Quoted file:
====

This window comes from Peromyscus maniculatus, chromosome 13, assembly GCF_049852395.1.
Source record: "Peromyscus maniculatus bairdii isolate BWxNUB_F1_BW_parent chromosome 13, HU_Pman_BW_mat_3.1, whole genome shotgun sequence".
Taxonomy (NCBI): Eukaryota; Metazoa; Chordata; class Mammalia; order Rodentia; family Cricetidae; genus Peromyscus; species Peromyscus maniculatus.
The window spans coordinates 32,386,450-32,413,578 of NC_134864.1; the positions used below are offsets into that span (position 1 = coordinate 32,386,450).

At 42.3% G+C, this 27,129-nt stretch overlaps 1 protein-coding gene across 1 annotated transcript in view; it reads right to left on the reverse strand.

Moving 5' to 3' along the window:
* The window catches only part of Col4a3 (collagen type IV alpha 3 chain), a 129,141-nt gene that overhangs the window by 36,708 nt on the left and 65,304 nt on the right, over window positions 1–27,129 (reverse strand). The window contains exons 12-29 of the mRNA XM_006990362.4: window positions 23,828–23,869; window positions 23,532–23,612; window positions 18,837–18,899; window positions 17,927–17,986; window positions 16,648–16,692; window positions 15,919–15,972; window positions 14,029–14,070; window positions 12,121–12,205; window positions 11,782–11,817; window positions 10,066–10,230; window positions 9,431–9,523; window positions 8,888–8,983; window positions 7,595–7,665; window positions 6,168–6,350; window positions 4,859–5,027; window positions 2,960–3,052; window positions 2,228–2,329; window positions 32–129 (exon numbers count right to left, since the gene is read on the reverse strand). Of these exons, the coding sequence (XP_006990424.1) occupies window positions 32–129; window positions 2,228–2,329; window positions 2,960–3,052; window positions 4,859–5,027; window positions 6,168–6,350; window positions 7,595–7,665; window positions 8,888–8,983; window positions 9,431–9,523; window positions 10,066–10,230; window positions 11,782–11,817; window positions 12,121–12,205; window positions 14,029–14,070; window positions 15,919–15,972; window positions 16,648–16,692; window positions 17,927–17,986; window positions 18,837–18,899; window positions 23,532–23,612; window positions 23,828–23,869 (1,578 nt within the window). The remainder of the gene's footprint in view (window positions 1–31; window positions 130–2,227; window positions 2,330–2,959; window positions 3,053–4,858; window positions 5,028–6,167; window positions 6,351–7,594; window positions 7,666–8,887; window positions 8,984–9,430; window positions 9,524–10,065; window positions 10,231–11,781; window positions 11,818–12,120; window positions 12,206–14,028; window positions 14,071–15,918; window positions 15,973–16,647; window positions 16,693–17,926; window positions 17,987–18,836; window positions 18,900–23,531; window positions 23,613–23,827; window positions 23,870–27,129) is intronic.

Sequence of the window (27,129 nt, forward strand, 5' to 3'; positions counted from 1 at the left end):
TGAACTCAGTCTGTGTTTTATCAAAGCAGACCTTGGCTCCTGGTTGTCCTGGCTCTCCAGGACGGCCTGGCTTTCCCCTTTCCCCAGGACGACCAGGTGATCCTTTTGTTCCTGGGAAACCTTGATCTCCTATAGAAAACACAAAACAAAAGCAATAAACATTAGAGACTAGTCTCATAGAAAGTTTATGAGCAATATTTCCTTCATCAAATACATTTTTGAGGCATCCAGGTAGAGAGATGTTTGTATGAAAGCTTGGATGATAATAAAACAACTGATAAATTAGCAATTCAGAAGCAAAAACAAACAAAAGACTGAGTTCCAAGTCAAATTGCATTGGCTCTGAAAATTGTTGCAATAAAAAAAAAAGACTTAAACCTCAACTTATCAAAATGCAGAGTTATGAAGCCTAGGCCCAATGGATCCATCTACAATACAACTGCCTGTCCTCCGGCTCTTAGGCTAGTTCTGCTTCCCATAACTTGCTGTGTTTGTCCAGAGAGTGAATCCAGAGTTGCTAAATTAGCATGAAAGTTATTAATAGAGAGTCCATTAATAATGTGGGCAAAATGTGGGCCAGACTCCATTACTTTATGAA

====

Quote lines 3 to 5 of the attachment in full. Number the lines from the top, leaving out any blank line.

Taxonomy (NCBI): Eukaryota; Metazoa; Chordata; class Mammalia; order Rodentia; family Cricetidae; genus Peromyscus; species Peromyscus maniculatus.
The window spans coordinates 32,386,450-32,413,578 of NC_134864.1; the positions used below are offsets into that span (position 1 = coordinate 32,386,450).

At 42.3% G+C, this 27,129-nt stretch overlaps 1 protein-coding gene across 1 annotated transcript in view; it reads right to left on the reverse strand.